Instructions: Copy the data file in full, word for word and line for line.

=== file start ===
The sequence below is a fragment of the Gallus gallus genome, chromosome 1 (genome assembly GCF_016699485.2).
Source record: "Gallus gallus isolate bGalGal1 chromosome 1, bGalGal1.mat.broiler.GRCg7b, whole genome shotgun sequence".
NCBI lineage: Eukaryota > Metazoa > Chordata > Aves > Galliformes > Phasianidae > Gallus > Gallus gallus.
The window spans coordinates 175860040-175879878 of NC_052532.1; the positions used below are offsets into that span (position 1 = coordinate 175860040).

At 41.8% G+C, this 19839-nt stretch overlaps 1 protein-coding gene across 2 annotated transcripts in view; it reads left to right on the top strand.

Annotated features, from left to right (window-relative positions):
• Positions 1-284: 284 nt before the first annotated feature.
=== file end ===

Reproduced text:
The sequence below is a fragment of the Gallus gallus genome, chromosome 1 (genome assembly GCF_016699485.2).
Source record: "Gallus gallus isolate bGalGal1 chromosome 1, bGalGal1.mat.broiler.GRCg7b, whole genome shotgun sequence".
NCBI lineage: Eukaryota > Metazoa > Chordata > Aves > Galliformes > Phasianidae > Gallus > Gallus gallus.
The window spans coordinates 175860040-175879878 of NC_052532.1; the positions used below are offsets into that span (position 1 = coordinate 175860040).

At 41.8% G+C, this 19839-nt stretch overlaps 1 protein-coding gene across 2 annotated transcripts in view; it reads left to right on the top strand.

Annotated features, from left to right (window-relative positions):
• Positions 1-284: 284 nt before the first annotated feature.